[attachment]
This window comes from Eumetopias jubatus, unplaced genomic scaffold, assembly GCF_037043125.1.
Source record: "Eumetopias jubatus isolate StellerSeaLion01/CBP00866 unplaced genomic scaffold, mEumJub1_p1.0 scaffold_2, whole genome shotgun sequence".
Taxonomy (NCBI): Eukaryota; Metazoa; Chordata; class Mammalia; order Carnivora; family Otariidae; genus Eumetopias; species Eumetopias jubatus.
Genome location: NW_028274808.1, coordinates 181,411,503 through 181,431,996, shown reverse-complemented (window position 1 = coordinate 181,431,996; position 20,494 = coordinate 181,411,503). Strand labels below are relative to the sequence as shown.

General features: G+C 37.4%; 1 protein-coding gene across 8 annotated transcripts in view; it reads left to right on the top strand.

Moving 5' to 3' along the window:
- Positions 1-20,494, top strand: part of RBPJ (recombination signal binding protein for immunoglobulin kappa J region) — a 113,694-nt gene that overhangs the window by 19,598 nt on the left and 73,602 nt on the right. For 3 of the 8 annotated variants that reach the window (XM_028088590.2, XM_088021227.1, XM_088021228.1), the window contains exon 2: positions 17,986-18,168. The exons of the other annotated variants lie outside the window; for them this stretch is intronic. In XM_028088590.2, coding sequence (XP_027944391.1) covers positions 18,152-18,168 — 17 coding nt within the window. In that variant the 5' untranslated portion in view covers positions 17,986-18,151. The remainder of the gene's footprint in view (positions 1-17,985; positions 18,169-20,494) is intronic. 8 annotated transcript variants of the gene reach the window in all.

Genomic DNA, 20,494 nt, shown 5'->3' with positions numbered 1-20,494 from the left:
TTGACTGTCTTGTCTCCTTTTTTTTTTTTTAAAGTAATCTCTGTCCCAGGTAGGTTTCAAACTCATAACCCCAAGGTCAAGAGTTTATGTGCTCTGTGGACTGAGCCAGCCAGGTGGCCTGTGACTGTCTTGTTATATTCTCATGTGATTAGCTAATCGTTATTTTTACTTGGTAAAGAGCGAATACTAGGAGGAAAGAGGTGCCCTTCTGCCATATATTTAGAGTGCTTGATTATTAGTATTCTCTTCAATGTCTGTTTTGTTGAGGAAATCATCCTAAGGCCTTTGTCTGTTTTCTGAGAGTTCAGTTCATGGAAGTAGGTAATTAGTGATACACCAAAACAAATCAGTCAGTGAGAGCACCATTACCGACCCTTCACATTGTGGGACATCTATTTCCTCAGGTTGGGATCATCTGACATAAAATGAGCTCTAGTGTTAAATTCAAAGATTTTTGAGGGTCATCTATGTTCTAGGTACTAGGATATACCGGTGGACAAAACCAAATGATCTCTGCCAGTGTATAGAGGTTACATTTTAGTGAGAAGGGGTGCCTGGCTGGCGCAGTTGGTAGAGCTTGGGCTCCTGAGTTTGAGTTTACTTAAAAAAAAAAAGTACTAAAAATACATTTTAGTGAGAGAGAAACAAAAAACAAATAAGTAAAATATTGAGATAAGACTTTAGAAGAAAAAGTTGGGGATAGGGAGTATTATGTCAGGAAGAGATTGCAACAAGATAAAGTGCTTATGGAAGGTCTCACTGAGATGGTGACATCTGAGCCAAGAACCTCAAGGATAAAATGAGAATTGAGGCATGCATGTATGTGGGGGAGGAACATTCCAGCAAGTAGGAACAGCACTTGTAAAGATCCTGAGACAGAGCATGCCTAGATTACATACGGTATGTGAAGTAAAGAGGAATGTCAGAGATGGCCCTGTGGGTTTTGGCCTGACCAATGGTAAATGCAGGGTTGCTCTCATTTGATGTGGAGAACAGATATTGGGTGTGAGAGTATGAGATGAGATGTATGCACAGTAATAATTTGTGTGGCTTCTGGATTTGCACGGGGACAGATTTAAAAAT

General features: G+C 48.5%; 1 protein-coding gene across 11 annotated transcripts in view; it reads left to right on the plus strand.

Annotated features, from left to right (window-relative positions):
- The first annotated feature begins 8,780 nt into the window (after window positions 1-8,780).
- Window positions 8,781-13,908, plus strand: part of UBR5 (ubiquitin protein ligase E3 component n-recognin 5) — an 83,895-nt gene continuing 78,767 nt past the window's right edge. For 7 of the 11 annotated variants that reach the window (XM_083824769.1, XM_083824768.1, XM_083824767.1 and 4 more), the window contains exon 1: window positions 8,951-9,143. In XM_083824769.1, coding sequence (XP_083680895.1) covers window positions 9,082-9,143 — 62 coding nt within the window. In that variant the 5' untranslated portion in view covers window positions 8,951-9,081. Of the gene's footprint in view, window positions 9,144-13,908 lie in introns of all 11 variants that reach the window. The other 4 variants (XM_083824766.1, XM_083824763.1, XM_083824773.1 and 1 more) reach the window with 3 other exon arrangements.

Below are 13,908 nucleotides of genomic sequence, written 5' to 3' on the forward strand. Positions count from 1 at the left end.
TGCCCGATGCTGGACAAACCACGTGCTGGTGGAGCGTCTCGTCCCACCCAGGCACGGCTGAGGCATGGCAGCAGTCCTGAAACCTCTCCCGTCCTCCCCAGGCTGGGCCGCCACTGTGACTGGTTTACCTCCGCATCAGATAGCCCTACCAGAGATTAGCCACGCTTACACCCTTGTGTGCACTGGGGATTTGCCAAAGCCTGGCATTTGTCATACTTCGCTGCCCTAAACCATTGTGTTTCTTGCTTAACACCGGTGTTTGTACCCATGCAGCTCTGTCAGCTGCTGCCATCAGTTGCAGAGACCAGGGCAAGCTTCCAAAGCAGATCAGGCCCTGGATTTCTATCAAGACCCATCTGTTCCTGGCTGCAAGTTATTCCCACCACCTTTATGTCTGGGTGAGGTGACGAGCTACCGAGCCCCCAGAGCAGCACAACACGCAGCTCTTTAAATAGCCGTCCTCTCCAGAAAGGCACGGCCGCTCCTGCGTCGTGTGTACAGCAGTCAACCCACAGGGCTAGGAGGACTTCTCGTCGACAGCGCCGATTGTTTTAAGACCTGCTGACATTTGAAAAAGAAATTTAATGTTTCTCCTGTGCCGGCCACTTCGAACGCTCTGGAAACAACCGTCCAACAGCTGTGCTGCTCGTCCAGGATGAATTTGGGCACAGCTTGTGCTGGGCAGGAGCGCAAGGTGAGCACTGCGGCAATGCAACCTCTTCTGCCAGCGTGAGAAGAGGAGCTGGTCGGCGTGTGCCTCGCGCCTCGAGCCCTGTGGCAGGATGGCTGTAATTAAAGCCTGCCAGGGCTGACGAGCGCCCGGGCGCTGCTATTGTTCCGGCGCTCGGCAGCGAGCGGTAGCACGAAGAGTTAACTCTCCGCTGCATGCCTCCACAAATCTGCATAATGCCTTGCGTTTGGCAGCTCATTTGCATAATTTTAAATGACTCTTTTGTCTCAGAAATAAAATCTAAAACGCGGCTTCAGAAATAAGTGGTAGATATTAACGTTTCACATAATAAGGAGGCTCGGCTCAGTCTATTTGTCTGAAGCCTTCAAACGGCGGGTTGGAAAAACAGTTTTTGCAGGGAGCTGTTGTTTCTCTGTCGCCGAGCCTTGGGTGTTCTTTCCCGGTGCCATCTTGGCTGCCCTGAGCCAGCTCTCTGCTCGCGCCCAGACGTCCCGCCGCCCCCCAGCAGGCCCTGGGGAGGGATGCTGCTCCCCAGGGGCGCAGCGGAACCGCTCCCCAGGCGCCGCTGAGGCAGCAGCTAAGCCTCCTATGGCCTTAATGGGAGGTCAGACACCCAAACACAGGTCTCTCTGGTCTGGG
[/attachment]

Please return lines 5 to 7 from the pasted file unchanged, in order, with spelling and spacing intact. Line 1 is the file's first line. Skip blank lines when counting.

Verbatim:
General features: G+C 37.4%; 1 protein-coding gene across 8 annotated transcripts in view; it reads left to right on the top strand.

Moving 5' to 3' along the window:
- Positions 1-20,494, top strand: part of RBPJ (recombination signal binding protein for immunoglobulin kappa J region) — a 113,694-nt gene that overhangs the window by 19,598 nt on the left and 73,602 nt on the right. For 3 of the 8 annotated variants that reach the window (XM_028088590.2, XM_088021227.1, XM_088021228.1), the window contains exon 2: positions 17,986-18,168. The exons of the other annotated variants lie outside the window; for them this stretch is intronic. In XM_028088590.2, coding sequence (XP_027944391.1) covers positions 18,152-18,168 — 17 coding nt within the window. In that variant the 5' untranslated portion in view covers positions 17,986-18,151. The remainder of the gene's footprint in view (positions 1-17,985; positions 18,169-20,494) is intronic. 8 annotated transcript variants of the gene reach the window in all.